Photo: The notebook I am using for journaling my mood/exercise/meditation.

These were the circumstances when I periodically found myself in severe depression (3 times that lasted a couple days each, since November), even though I had been exercising and meditating regularly. Perhaps “severe depression” is not the right terminology, please feel free to correct me in the comments section. Here is what I mean by it: crying all day long and not being able to do anything else. Can rarely get out of the bed. This lasts several days. Eventually recovering and feeling normal. While depressed, feeling completely hopeless, seeing nothing but darkness in my future, feeling like a huge failure, feeling worthless, so so so worthless. But the weird thing is, this same person on “non-depressed” days (the days other people see and know me) is a person who feels strong, who is hard-working, self-confident, a person who sees the opportunity in hardship, who is able to think that things will be all right. You can imagine how confusing it is to experience these swings, both for me and for the people around me who are close enough so I let them see my mood swings.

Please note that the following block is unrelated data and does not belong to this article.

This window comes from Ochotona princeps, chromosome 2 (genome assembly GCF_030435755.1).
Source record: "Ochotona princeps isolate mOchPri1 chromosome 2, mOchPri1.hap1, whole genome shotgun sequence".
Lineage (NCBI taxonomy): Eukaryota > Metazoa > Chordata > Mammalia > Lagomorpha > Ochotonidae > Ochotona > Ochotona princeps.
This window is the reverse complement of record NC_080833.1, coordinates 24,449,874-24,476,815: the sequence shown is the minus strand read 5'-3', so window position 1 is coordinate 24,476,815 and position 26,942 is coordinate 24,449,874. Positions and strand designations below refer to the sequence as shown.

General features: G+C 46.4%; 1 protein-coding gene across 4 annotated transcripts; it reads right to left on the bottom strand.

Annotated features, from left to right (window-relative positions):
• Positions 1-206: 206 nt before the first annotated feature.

Day’s Contrast